Zygomycosis, also known as Mucormycosis, are an emerging group of life-threatening fungal infections caused by the orders of Mucorales and Entomophthorales. While the Entomophthorales are related to rare cutaneous and subcutaneous infections in immunocompetent hosts, the Mucorales are the third most common cause of invasive and lethal fungal infections in immunocompromised patients [1,2].
Rare until the advent of antimicrobial, immune-suppressant, and antineoplastic treatments, the Mucormycosis are most common in stem-cell transplant recipients and patients with underlying hematologic malignancies . The European confederation of medical mycology (ECMM) has prospectively collected 230 cases of zygomycosis in 13 European countries occurring between 2005 and 2007, showing that the hematological malignances accounts for 44% of mucormycosis cases, followed by trauma (15%), hematopoietic stem cell transplantation and diabetes mellitus (9%), and corticosteroid therapy (7%) .
Concerning the underlying mechanism related to the development of mucormycosis, the authors described a deficiency of phagocytic function, elevated serum levels of available iron and the host-pathogen interaction [2,5,6].
Mucor species are molds found in the environment that develop hyphal forms in the body tissues and invade blood vessels to produce tissue infarction, necrosis, and thrombosis .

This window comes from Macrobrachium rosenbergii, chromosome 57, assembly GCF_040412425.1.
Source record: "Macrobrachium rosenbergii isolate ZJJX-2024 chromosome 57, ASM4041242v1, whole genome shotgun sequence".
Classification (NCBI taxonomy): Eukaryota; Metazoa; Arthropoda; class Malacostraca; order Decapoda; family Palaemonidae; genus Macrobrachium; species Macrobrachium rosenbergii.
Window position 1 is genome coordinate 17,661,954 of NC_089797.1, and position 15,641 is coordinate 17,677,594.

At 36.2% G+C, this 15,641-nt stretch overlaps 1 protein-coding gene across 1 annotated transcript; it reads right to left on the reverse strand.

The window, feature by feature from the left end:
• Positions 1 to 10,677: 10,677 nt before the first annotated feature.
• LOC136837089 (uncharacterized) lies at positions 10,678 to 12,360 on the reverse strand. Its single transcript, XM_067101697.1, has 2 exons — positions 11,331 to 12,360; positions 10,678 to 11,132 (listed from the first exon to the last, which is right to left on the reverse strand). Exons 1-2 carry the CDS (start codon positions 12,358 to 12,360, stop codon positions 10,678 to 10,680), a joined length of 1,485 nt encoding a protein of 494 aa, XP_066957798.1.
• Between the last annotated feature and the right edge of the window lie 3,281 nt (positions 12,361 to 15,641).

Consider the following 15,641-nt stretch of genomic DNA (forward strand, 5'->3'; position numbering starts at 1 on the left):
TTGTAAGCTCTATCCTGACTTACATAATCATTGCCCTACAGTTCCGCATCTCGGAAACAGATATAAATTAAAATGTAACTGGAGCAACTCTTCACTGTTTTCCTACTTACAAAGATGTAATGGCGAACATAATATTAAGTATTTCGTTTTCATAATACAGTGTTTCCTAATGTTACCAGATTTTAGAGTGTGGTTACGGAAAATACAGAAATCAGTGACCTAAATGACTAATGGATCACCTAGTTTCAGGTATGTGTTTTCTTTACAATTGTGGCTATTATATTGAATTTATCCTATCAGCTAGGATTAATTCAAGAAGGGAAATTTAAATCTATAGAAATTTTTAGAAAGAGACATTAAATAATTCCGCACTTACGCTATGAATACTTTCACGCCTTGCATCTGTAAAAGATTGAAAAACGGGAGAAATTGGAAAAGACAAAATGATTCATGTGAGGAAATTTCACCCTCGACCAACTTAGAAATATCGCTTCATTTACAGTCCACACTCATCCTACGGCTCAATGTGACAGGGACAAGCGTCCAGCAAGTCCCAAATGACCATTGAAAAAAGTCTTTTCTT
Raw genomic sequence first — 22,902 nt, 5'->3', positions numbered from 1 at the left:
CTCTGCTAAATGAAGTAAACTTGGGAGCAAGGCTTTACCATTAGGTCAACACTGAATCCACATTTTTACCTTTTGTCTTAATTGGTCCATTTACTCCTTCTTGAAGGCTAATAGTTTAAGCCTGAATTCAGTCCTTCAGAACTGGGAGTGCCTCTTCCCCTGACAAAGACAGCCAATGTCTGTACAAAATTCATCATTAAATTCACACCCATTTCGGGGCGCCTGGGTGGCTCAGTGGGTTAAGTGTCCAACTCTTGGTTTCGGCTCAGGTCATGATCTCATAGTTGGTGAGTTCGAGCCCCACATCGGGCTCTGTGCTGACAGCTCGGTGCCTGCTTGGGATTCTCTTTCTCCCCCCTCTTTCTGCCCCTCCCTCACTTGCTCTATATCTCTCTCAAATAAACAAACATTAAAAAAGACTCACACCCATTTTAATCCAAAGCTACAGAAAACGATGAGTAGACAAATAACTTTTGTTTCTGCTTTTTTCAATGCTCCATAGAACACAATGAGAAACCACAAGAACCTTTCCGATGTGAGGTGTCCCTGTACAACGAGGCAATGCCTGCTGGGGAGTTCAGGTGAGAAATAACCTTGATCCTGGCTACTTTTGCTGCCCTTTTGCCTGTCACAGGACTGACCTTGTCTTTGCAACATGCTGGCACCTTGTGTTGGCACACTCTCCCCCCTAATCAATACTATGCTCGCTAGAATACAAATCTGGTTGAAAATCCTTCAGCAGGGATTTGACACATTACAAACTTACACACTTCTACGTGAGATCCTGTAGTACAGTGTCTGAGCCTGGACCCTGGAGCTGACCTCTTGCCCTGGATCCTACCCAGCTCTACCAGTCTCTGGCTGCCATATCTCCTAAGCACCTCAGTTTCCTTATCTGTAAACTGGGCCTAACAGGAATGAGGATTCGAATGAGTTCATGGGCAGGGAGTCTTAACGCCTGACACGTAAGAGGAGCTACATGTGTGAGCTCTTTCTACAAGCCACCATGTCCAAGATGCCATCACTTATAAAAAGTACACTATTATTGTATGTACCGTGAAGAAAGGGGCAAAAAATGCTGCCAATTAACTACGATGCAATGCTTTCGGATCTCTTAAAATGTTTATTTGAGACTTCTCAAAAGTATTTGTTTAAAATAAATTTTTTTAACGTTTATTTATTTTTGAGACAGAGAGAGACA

Mucormycosis carries a very high mortality rate of 50% to 85% in cases of pulmonary and gastrointestinal disease, with even higher rates when there is difficulty establishing the diagnosis. Rhinocerebral disease causes significant morbidity in patients who survive because treatment usually requires extensive and disfiguring facial surgery .
The common presentation of the pulmonary mucormycosis is a rapidly progressive diffuse lung involvement. Patients usually complain pleuritic chest pain with severe cough and fever, in association with marked gas-exchange abnormalities and acute respiratory failure despite antibiotic therapy. Radiographic chest abnormalities include nodular, lobar, or wedge-shaped infiltrates, which may be seen in 58% of cases [1,2]. CT findings can be similarly broad, ranging from widespread nodules with areas of consolidation to a halo sign representing pulmonary infarct, hemorrhage, and edema  (Table 1).